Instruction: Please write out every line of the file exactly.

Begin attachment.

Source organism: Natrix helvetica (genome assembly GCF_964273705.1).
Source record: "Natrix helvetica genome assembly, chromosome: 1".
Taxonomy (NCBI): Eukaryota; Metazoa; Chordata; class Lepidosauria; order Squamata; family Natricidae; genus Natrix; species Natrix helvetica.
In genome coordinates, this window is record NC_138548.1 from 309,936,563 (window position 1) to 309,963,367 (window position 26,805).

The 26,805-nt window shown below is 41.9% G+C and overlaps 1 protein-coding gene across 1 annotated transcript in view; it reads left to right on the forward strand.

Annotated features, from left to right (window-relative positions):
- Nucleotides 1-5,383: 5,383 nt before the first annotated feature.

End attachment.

Source organism: Natrix helvetica (genome assembly GCF_964273705.1).
Source record: "Natrix helvetica genome assembly, chromosome: 1".
Taxonomy (NCBI): Eukaryota; Metazoa; Chordata; class Lepidosauria; order Squamata; family Natricidae; genus Natrix; species Natrix helvetica.
In genome coordinates, this window is record NC_138548.1 from 309,936,563 (window position 1) to 309,963,367 (window position 26,805).

The 26,805-nt window shown below is 41.9% G+C and overlaps 1 protein-coding gene across 1 annotated transcript in view; it reads left to right on the forward strand.

Annotated features, from left to right (window-relative positions):
- Nucleotides 1-5,383: 5,383 nt before the first annotated feature.